In his latest round of SpaceX-related tweets, CEO Elon Musk says that the company has plans to boost Raptor’s performance by at least 15% and the number of those engines installed on Starship by 50%.
Those updated goals came hand in hand with significant changes to the design and operation of both Starship and its Super Heavy booster, which at one point was expected to utilize a “Boost” variant of Raptor that would trade thrust vector control (TVC; i.e. gimballing) and a wide throttle range for far greater thrust. At least according to Musk’s latest account, that substantially different “Raptor Boost” variant is now no more.
On July 3rd, NASASpaceflight forum member and photographer BocaChicaGal captured photos of SpaceX delivering three new Raptor engines to its Boca Chica Starship factory. Two of those engines (RB3 and RB4) featured Raptor Boost labels and were likely the first engines of their kind to complete qualification testing in McGregor, Texas. As of their arrival in South Texas, it was assumed that Raptor Boost still represented a variant of the engine with almost 50% more thrust at the cost of gimbal and throttle authority.
However, Musk himself replied to some of the resulting tweets later that evening, revealing that Super Heavy’s outer ring of up to 20 “Raptor Boost” engines would indeed have no ability to gimbal but would still be able to throttle.
Later the same day, the SpaceX CEO clarified further, stating that the company now plans to upgrade Raptor’s existing design to boost engine thrust to ~230 tons (~510,000 lbf) while still maintaining a wide throttle range and optional thrust vector control. With such an engine, “all Raptors on [a Super Heavy] booster, whether fixed or gimbaling, would be the same.” The only unique aspect of “Raptor Boost,” then, would be their installation around the inner ‘ring’ of Super Heavy’s skirt and their resulting lack of gimbal authority.
It’s somewhat unclear, then, why two of the engines SpaceX delivered on July 3rd were labeled “RB#” and one explicitly outfitted with a name tag reading “Hello, my name is Boost.” Notably, a quick side-by-side comparison enabled by those photos strongly implies that Raptor Booster engine 3 (RB3) and Raptor 79 (R79) are virtually identical aside from RB3’s rerouted plumbing and unique mounting hardpoints. In other words, barring surprises, the “boost” nomenclature appears to be more vestigial than anything.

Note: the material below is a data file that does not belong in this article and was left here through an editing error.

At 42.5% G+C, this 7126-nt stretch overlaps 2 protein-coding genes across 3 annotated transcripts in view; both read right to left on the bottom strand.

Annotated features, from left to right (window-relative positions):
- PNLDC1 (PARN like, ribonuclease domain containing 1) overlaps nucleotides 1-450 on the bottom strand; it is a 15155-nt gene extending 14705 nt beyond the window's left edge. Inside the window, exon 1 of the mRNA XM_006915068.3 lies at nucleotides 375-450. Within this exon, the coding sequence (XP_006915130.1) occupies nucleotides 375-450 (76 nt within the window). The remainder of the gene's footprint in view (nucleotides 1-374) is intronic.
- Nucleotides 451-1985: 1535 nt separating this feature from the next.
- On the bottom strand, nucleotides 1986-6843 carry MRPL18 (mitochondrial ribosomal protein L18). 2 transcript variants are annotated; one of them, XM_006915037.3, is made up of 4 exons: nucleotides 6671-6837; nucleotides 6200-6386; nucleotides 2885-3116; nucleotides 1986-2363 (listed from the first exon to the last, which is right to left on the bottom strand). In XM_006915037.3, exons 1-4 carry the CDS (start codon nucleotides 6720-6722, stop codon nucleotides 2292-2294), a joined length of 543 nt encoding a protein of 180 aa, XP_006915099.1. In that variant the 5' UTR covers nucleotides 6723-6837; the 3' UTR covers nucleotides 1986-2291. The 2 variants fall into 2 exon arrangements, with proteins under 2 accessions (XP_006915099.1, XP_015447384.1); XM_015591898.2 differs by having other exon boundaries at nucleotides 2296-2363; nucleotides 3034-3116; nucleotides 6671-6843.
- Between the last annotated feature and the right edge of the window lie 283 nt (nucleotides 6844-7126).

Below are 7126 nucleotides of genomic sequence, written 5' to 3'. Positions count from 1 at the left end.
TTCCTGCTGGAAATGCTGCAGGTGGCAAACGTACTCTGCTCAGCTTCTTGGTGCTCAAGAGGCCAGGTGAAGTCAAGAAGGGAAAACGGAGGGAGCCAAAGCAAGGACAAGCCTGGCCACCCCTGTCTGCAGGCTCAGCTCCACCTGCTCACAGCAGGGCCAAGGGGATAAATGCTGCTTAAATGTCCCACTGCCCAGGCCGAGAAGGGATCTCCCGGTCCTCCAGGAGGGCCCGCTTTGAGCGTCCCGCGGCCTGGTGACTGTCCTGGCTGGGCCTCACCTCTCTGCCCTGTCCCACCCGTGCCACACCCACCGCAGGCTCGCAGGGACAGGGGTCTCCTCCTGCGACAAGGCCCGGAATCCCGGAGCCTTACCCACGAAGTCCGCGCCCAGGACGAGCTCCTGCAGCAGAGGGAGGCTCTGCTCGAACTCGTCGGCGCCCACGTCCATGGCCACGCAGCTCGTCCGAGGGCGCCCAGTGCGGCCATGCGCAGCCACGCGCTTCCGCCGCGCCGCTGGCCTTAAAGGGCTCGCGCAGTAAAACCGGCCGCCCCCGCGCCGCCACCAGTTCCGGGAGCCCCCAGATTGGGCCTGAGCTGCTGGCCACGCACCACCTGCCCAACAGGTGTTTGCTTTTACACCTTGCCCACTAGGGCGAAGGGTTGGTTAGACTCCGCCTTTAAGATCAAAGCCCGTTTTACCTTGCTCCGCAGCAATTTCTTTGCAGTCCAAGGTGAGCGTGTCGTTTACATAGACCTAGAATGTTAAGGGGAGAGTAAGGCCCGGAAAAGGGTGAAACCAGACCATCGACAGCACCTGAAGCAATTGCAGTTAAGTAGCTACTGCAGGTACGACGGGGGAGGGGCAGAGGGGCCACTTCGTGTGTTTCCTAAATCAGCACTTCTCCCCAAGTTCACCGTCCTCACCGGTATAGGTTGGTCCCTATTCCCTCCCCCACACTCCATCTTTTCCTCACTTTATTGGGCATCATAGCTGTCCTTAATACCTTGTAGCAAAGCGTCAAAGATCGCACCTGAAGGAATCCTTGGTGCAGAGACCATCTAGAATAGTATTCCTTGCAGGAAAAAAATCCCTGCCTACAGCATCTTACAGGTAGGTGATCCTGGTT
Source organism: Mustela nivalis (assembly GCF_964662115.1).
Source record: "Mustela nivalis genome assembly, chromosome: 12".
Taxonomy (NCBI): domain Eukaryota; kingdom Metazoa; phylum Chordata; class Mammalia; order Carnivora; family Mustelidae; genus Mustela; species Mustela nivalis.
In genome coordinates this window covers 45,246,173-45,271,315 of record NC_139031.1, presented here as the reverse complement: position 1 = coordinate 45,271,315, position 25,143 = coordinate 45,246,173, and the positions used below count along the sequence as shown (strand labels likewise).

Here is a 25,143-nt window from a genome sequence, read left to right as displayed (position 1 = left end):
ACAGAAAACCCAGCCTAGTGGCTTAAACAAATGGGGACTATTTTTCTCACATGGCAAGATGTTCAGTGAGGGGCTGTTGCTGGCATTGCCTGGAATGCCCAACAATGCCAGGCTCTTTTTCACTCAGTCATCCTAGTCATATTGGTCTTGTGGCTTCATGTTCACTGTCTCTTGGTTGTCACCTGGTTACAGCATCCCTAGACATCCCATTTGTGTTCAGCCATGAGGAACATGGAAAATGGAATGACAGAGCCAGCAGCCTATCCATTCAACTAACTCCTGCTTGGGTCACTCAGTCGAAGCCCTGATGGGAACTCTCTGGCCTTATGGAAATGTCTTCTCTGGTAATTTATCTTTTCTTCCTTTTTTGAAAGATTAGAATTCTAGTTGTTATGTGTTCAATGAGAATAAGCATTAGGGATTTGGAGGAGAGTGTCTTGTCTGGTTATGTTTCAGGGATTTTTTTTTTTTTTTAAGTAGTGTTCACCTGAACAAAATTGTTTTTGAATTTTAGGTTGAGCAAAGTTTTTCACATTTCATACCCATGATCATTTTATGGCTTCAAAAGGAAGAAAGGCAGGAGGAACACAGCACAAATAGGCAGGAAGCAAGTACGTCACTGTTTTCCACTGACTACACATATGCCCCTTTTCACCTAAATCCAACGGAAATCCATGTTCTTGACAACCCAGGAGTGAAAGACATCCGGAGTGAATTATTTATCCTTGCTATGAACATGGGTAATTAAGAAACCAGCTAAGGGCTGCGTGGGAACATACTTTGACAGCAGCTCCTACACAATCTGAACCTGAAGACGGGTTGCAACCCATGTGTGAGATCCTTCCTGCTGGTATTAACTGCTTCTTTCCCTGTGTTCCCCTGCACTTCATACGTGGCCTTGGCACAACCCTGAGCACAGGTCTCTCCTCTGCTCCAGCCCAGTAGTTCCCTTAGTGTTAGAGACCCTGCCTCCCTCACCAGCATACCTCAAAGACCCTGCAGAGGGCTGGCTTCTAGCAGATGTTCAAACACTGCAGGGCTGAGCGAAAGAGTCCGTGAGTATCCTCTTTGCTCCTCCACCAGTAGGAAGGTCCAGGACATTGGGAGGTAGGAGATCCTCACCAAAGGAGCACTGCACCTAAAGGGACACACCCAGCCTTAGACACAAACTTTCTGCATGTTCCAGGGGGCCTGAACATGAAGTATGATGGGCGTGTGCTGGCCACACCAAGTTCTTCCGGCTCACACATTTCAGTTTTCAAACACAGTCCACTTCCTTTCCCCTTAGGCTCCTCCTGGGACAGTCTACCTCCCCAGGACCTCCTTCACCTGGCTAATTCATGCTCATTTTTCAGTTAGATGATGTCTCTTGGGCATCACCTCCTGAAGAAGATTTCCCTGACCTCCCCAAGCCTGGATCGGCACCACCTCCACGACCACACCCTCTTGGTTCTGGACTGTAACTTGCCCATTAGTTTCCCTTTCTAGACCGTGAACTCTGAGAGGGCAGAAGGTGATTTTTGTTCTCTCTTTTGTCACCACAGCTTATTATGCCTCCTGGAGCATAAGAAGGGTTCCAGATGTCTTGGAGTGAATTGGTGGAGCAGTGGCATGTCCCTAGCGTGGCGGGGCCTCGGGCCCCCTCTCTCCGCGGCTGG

Ultimately, as Musk notes, if SpaceX manages to boost “Raptor 2” to 230 tons of thrust, a Super Heavy booster with 33 mostly identical engines would have a peak liftoff thrust around 7600 tons (~16.8 million lbf), translating to a thrust to weight ratio of more than 1.5. For a large rocket with liquid propulsion only, a TWR greater than 1.5 is very respectable and improves acceleration off the launch pad, reduces gravity losses in the first few minutes of ascent, and thus boosts overall efficiency.
Already, Musk’s implication that 33 engines could ultimately be installed on Super Heavy is a departure from comments the CEO made barely a month ago when he revealed a base increase from 28 to 29 engines with the possibility of expanding to 32 down the road. Also new is the implication that SpaceX is considering adding three more vacuum-optimized engines to Starship’s six planned Raptors, leaving ships with six Raptor Vacuum (RVac) engines and three sea level-optimized engines (the same variant on Super Heavy).
Musk says that SpaceX has yet to decide if Raptor Vacuum will be commonized with Raptor 2, boosting its thrust, or if greater efficiency will be pursued instead. Regardless, even with six 200-ton-thrust RVacs and three Raptor 2s, Starship would produce upwards of 2000 tons of thrust in vacuum, creating an upper stage with almost as much thrust as Falcon Heavy and a fully-fueled thrust to weight ratio of ~1.7 – even better than Super Heavy.